Finally, if a normal person would know that they are creating a strong chance of hurting someone, it can lead to a reckless driving charge. Under Colorado law, driving is only careless if done without due regard to the risks. Reckless drivers know, or at least should know, that they are a danger to others. However, reckless drivers choose to ignore that danger. An example of what might be asked of Aguilera-Maderos should his case be revisited is reminiscent of Sen. Howard Baker’s question during the Watergate hearings: “What did Aguilera-Maderos know, and when did he know it?”
Should the State of Colorado have instead targeted a corporation as if it had rigged their own product or for negligence of some sort rather than treat this as a tragic accident and an isolated case? Will left-wing activists inevitably blame the severity of Aguilera-Mederos’ sentence on racism and ‘white supremacy’ in spite of the judge bemoaning the fact that he had no discretion to sentence to a lesser prison term, though he would’ve liked to? Under the Biden administration’s ‘equity’ policy however and presumably his fellow Democrat in Colorado Governor Jared Polis, minorities are to be provided preferential treatment in most legal matters or in government job applications (Affirmative Action) and handled with greater sensitivity due to ‘systemic racism’ and ‘white supremacy’.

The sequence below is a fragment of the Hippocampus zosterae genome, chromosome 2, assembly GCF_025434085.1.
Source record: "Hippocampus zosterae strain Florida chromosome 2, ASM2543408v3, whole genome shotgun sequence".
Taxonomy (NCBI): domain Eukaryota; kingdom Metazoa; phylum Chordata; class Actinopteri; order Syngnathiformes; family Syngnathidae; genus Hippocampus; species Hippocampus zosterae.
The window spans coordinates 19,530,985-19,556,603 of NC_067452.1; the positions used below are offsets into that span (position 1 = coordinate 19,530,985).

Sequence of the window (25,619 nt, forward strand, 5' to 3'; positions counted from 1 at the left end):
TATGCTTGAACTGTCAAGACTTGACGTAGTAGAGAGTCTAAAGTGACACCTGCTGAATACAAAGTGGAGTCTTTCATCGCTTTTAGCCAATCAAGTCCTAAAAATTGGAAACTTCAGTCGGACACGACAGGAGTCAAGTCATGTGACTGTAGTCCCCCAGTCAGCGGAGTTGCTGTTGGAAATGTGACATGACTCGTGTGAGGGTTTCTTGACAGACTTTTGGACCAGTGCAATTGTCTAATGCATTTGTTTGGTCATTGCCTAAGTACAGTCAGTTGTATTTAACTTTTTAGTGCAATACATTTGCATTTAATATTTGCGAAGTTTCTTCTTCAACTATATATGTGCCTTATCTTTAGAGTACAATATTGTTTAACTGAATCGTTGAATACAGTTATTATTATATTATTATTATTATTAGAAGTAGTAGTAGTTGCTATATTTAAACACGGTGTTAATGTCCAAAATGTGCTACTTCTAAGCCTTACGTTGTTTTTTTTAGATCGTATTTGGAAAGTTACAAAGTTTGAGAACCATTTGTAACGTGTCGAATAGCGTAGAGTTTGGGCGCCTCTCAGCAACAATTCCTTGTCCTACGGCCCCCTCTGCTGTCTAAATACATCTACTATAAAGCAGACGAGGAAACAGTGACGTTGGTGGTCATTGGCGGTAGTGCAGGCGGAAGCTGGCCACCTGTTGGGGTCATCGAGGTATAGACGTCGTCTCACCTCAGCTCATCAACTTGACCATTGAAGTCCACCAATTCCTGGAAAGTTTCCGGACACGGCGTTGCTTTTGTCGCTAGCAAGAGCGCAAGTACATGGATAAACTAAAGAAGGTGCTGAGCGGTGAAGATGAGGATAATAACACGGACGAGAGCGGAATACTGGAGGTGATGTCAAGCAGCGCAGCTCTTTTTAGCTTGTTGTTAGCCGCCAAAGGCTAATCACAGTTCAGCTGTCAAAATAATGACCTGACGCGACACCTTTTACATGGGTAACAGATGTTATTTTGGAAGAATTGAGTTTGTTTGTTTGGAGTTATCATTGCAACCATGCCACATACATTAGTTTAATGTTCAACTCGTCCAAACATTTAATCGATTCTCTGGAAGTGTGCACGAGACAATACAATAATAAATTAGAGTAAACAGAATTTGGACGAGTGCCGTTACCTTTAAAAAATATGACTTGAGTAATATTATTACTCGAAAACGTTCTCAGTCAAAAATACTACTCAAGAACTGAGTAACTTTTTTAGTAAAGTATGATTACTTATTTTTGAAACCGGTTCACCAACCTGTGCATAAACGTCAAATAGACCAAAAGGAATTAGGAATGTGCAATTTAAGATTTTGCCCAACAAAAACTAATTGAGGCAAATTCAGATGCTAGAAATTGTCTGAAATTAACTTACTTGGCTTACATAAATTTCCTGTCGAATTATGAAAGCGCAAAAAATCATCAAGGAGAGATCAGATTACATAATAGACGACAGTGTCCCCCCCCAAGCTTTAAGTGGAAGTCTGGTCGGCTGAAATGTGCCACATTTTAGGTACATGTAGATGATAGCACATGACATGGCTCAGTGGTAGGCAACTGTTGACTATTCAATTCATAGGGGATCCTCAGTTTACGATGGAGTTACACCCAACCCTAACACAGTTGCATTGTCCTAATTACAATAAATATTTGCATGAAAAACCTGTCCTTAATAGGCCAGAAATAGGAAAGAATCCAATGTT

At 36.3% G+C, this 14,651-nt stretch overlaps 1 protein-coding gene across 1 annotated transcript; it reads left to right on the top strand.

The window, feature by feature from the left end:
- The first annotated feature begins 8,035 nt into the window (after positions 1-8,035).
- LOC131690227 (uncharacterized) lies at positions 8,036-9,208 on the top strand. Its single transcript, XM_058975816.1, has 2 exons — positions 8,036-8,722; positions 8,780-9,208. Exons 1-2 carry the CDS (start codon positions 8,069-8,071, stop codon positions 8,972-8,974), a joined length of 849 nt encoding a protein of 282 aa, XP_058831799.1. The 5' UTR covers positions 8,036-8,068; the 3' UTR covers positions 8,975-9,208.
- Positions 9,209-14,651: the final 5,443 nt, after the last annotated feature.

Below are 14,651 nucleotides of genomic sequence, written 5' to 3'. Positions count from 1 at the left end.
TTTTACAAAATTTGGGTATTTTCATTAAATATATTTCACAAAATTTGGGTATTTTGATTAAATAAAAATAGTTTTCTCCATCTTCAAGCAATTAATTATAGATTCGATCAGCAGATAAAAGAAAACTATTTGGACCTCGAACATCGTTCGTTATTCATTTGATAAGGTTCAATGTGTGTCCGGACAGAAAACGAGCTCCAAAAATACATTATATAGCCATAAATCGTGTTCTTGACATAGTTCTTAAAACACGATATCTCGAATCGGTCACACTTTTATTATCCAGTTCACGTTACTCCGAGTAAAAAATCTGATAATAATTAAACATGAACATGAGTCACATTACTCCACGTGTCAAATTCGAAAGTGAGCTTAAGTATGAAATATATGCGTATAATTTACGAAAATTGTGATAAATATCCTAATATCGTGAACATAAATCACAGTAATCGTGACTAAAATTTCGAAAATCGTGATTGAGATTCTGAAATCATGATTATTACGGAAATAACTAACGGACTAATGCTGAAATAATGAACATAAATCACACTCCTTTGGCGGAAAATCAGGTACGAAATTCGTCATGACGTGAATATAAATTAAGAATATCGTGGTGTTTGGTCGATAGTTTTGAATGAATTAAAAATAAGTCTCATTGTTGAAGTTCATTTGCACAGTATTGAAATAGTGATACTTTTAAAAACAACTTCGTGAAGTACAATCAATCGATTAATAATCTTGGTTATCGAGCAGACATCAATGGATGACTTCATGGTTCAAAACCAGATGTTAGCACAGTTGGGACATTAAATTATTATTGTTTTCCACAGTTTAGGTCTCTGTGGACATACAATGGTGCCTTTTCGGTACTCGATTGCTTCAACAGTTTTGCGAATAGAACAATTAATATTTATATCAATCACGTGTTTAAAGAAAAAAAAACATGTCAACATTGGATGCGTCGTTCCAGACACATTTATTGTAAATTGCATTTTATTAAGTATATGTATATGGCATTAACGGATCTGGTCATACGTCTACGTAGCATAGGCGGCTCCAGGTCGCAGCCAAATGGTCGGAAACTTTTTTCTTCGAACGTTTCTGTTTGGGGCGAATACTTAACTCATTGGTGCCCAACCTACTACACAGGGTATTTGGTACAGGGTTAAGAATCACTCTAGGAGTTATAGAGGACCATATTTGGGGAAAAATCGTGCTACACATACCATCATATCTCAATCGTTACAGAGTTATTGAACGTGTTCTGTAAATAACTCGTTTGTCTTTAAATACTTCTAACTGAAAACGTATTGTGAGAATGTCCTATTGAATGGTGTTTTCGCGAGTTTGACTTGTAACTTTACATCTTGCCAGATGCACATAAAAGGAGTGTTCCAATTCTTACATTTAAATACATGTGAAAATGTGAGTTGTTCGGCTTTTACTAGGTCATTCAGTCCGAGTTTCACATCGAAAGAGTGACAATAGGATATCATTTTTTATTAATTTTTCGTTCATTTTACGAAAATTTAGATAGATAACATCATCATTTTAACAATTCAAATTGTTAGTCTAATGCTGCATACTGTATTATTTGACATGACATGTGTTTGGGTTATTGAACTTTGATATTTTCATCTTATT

One example of how this trend may perhaps mirror the ruthless nature of some trial lawyers like First Judicial District Attorney Alexis King — the white woman who pursued the convictions that led to the 110-year sentence for Aguilera-Mederos, who is Hispanic. “This is a grossly excessive sentence,” said Mark Silverstein, legal director for the left-leaning organization ACLU of Colorado. “It cries out for the reform of sentencing laws.” Though Silverstein didn’t appear to discuss the issue of race, he did call for “change to be directed at the seldom-criticized but largely unchecked power of prosecutor” ―because they “decide on the charges to file, and they decide what plea bargains to offer.”
As the infamous J.R. Ewing quoted of his father Jock on Dallas, “Where there’s a way, there’s a will.” Be it through “extreme prejudice” as the term coined from Apocalypse Now (1979) or careless negligence, if it was Ms. King’s will to convict Aguilera-Mederos, she indeed found her way. The system did what it was supposed to otherwise. Yet discernment is a path increasingly less traveled as left-wing social justice grifters continue to rig our justice system for more ‘equitable’ outcomes.